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Duration :
10 Nights / 11 Days

Country :
India

Cities :
Nagaland, Assam

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Description

There are different stories regarding the origin of the Nagas, they vary according to the version of the Kheza-Kenoma legend, believed by the Angamis, Sema, Rengamas and the Lothas. A village possessing a large Stone Slab which had magical properties it is believed that paddy (rice) spread on it to be dried doubled in quantity by evening. The three sons of the couple who owned the stone used it by the rotation. One day a quarrel broke out between the sons as to whose turn it was. Their parents, fearing blood-shed among the sons, set fire to the stone which then  cracked. It is believed that the spirit in the stone went to heaven and the stone lost its miraculous property. The three sons left their parents and went in different directions and became the forefathers of the Angami, Sema, and the Lotha tribes. For a long period the Nagas were unknown to the outer world, and indeed often lived in separate villages with little contact between them and the outside world.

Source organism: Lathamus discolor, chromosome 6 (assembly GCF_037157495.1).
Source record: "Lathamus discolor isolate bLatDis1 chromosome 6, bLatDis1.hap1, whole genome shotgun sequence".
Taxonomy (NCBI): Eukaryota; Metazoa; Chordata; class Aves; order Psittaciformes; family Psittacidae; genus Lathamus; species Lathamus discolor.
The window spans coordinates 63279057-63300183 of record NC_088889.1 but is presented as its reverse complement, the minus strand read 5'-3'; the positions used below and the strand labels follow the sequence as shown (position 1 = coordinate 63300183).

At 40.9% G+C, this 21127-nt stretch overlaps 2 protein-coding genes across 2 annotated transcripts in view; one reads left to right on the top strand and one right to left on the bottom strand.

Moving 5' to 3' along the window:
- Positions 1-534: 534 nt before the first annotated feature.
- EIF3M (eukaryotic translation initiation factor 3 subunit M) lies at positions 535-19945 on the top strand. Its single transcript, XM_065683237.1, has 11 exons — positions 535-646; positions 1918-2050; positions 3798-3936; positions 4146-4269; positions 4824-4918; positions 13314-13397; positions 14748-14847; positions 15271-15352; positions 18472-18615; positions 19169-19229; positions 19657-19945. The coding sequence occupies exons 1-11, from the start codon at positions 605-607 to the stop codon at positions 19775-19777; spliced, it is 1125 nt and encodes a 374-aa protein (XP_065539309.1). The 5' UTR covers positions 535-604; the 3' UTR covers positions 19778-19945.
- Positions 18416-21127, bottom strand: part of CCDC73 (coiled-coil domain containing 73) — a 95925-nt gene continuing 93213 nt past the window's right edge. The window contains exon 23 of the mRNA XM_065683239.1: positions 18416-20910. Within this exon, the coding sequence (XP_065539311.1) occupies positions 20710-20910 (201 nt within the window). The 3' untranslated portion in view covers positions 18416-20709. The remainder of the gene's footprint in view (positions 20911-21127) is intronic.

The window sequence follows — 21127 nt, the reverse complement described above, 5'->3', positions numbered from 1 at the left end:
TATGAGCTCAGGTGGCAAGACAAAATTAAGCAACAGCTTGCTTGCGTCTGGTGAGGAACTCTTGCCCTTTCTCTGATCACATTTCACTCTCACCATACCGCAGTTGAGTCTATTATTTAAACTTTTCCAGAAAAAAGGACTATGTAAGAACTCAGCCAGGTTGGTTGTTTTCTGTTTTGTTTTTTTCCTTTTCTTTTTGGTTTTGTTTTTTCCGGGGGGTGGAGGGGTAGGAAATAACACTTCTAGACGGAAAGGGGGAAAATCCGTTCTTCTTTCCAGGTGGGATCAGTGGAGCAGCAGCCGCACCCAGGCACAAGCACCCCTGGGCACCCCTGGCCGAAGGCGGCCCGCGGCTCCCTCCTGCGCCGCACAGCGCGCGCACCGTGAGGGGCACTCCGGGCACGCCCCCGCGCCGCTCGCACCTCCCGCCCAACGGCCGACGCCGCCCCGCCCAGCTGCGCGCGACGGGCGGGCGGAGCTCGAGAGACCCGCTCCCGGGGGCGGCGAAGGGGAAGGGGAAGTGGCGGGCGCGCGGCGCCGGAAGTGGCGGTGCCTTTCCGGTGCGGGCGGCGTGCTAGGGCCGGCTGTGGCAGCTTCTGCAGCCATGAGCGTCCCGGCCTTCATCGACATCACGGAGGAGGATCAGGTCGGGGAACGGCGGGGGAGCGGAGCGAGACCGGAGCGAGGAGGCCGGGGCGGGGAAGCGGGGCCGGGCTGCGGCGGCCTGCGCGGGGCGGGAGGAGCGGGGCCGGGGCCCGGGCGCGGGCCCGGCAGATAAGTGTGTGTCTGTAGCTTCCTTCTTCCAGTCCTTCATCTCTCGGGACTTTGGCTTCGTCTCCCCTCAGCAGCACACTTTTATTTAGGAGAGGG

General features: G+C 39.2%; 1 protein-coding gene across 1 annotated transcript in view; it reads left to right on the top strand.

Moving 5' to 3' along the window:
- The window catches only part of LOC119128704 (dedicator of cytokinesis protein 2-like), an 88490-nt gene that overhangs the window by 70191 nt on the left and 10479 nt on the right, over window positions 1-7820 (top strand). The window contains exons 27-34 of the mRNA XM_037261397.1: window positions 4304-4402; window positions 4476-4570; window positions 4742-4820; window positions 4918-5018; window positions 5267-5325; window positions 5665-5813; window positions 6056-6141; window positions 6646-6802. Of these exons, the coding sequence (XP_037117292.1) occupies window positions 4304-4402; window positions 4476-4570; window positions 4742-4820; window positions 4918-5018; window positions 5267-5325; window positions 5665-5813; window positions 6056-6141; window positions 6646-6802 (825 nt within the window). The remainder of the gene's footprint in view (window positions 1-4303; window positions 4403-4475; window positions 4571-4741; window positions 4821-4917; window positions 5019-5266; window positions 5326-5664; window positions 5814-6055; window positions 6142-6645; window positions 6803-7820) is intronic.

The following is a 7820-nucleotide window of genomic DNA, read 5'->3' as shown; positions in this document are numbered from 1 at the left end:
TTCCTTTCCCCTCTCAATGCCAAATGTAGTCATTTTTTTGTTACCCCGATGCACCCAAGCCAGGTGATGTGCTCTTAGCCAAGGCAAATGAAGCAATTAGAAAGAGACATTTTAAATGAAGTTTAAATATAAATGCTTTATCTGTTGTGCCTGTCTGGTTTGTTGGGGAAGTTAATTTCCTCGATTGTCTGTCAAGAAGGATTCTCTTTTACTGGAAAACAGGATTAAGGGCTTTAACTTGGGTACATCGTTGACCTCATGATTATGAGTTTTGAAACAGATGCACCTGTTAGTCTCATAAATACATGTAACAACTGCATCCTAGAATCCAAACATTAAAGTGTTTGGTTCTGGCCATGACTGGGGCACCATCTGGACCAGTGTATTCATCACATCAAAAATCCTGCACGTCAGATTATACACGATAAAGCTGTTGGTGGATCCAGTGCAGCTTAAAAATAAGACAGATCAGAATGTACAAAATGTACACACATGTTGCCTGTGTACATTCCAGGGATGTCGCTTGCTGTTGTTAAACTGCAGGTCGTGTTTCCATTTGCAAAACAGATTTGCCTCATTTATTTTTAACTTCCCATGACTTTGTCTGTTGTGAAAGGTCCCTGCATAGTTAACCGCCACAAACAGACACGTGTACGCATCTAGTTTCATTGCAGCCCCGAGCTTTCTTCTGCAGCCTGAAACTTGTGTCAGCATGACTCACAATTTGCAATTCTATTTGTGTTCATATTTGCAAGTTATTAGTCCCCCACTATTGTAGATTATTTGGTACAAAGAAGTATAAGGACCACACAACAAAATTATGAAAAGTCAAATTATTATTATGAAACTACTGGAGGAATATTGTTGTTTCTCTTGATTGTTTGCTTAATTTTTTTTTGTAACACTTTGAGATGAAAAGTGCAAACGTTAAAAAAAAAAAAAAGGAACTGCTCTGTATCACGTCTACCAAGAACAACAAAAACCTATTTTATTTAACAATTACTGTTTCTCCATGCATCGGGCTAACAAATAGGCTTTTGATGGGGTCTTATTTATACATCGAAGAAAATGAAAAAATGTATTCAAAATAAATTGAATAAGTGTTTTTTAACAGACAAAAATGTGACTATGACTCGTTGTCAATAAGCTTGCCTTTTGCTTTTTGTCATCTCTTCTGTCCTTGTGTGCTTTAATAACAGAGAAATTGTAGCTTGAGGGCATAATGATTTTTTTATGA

Places To See

Kolkata, Kachari Kingdom, The Angami, Rengma and Zeliangrong communities, 2nd World War Cemetery, Mokokchung , Tuophema Village, Longsa village , Lotha tribe at Wokha, Tseminyu Village inhabited by Regma Tribe and Longkhum tribal village inhabited by the Ao Nagas.

Day 1 Arrive Kolkata

Arrive in Kolkata. You will be met upon arrival by our representative who will escort you to the hotel of your stay.

Check-in time is 12 noon.

Later in the afternoon enjoy half day tour Kolkata

Stay overnight in Kolkata


Day 2 Kolkata – Dimapur ( By Air) & drive to Kohima, Nagaland

Morning in time transfer to airport to board flight for Dimapur.  Received at Dimapur airport and later drive to Kohima (80 kms / 02 hrs). Check in at hotel for 02 nights.

Dimapur is the commercial hub of Nagaland. Dimapur, situated on the banks of the Dhansiri river was once the capital of the Kachari Kingdom- remains of the broken pieces of stone pillars and other stone carvings can still be seen.
        
Kohima, situated in the south at an altitude of 1444 m above sea level, occupies pride of place as the capital city of Nagaland.  Kohima  has  the  advantage  of  being  centrally located - being bounded by the state of Assam on the west, Wokha district on the north, Zunheboto and Phek districts on the east and Manipur state on the south.The Angami, Rengma and Zeliangrong communities mainly inhabit Kohima District.